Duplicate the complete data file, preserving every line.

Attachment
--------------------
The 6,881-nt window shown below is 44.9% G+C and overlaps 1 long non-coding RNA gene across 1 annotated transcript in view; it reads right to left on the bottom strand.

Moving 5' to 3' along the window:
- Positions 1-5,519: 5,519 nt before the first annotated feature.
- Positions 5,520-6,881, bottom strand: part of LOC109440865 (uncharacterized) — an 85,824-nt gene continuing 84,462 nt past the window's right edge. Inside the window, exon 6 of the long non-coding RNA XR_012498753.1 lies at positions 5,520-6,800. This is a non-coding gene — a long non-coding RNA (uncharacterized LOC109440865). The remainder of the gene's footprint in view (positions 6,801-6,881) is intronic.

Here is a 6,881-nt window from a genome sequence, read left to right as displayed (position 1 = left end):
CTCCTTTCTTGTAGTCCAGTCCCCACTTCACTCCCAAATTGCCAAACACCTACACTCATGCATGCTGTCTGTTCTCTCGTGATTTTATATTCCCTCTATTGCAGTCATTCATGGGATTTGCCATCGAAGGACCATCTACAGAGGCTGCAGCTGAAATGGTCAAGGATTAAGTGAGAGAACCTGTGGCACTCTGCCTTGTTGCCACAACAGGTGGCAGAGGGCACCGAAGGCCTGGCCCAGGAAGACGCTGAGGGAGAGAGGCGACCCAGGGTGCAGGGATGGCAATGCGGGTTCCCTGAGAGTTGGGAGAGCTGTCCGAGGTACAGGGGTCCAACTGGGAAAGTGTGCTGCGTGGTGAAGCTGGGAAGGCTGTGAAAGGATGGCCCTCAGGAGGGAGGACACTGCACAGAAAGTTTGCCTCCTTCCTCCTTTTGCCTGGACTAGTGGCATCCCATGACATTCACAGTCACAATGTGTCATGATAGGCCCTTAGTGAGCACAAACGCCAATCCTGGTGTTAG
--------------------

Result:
The 6,881-nt window shown below is 44.9% G+C and overlaps 1 long non-coding RNA gene across 1 annotated transcript in view; it reads right to left on the bottom strand.

Moving 5' to 3' along the window:
- Positions 1-5,519: 5,519 nt before the first annotated feature.
- Positions 5,520-6,881, bottom strand: part of LOC109440865 (uncharacterized) — an 85,824-nt gene continuing 84,462 nt past the window's right edge. Inside the window, exon 6 of the long non-coding RNA XR_012498753.1 lies at positions 5,520-6,800. This is a non-coding gene — a long non-coding RNA (uncharacterized LOC109440865). The remainder of the gene's footprint in view (positions 6,801-6,881) is intronic.

Here is a 6,881-nt window from a genome sequence, read left to right as displayed (position 1 = left end):
CTCCTTTCTTGTAGTCCAGTCCCCACTTCACTCCCAAATTGCCAAACACCTACACTCATGCATGCTGTCTGTTCTCTCGTGATTTTATATTCCCTCTATTGCAGTCATTCATGGGATTTGCCATCGAAGGACCATCTACAGAGGCTGCAGCTGAAATGGTCAAGGATTAAGTGAGAGAACCTGTGGCACTCTGCCTTGTTGCCACAACAGGTGGCAGAGGGCACCGAAGGCCTGGCCCAGGAAGACGCTGAGGGAGAGAGGCGACCCAGGGTGCAGGGATGGCAATGCGGGTTCCCTGAGAGTTGGGAGAGCTGTCCGAGGTACAGGGGTCCAACTGGGAAAGTGTGCTGCGTGGTGAAGCTGGGAAGGCTGTGAAAGGATGGCCCTCAGGAGGGAGGACACTGCACAGAAAGTTTGCCTCCTTCCTCCTTTTGCCTGGACTAGTGGCATCCCATGACATTCACAGTCACAATGTGTCATGATAGGCCCTTAGTGAGCACAAACGCCAATCCTGGTGTTAG